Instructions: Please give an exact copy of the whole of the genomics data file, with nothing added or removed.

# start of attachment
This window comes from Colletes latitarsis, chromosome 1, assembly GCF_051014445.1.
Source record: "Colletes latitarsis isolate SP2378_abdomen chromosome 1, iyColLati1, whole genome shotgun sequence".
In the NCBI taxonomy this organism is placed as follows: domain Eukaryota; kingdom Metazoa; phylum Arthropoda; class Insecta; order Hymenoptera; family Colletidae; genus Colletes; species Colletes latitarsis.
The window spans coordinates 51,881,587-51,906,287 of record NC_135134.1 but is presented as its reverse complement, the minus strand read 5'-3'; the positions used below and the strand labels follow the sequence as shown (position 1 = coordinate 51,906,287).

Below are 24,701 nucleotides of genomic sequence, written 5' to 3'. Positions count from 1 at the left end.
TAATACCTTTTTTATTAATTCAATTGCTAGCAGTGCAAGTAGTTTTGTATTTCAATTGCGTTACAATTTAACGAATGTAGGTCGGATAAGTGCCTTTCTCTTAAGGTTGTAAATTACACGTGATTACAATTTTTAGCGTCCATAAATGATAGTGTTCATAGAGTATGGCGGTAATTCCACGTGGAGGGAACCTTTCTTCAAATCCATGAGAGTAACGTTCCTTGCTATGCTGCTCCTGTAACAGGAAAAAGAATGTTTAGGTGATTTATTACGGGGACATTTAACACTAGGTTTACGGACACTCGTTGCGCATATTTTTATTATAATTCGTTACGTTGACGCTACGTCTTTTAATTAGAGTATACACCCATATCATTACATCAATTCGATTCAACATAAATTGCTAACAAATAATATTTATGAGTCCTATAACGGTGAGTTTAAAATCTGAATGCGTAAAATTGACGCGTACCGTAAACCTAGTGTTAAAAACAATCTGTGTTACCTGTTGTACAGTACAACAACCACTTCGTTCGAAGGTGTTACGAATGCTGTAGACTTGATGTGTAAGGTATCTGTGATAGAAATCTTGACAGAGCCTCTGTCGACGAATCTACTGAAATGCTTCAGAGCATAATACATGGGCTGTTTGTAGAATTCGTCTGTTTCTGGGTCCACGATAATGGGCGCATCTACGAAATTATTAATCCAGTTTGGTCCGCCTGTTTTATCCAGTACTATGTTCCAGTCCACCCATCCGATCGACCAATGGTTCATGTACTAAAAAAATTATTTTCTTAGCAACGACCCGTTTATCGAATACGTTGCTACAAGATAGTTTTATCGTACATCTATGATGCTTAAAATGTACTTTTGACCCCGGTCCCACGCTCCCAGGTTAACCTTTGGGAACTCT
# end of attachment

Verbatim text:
This window comes from Colletes latitarsis, chromosome 1, assembly GCF_051014445.1.
Source record: "Colletes latitarsis isolate SP2378_abdomen chromosome 1, iyColLati1, whole genome shotgun sequence".
In the NCBI taxonomy this organism is placed as follows: domain Eukaryota; kingdom Metazoa; phylum Arthropoda; class Insecta; order Hymenoptera; family Colletidae; genus Colletes; species Colletes latitarsis.
The window spans coordinates 51,881,587-51,906,287 of record NC_135134.1 but is presented as its reverse complement, the minus strand read 5'-3'; the positions used below and the strand labels follow the sequence as shown (position 1 = coordinate 51,906,287).

Below are 24,701 nucleotides of genomic sequence, written 5' to 3'. Positions count from 1 at the left end.
TAATACCTTTTTTATTAATTCAATTGCTAGCAGTGCAAGTAGTTTTGTATTTCAATTGCGTTACAATTTAACGAATGTAGGTCGGATAAGTGCCTTTCTCTTAAGGTTGTAAATTACACGTGATTACAATTTTTAGCGTCCATAAATGATAGTGTTCATAGAGTATGGCGGTAATTCCACGTGGAGGGAACCTTTCTTCAAATCCATGAGAGTAACGTTCCTTGCTATGCTGCTCCTGTAACAGGAAAAAGAATGTTTAGGTGATTTATTACGGGGACATTTAACACTAGGTTTACGGACACTCGTTGCGCATATTTTTATTATAATTCGTTACGTTGACGCTACGTCTTTTAATTAGAGTATACACCCATATCATTACATCAATTCGATTCAACATAAATTGCTAACAAATAATATTTATGAGTCCTATAACGGTGAGTTTAAAATCTGAATGCGTAAAATTGACGCGTACCGTAAACCTAGTGTTAAAAACAATCTGTGTTACCTGTTGTACAGTACAACAACCACTTCGTTCGAAGGTGTTACGAATGCTGTAGACTTGATGTGTAAGGTATCTGTGATAGAAATCTTGACAGAGCCTCTGTCGACGAATCTACTGAAATGCTTCAGAGCATAATACATGGGCTGTTTGTAGAATTCGTCTGTTTCTGGGTCCACGATAATGGGCGCATCTACGAAATTATTAATCCAGTTTGGTCCGCCTGTTTTATCCAGTACTATGTTCCAGTCCACCCATCCGATCGACCAATGGTTCATGTACTAAAAAAATTATTTTCTTAGCAACGACCCGTTTATCGAATACGTTGCTACAAGATAGTTTTATCGTACATCTATGATGCTTAAAATGTACTTTTGACCCCGGTCCCACGCTCCCAGGTTAACCTTTGGGAACTCT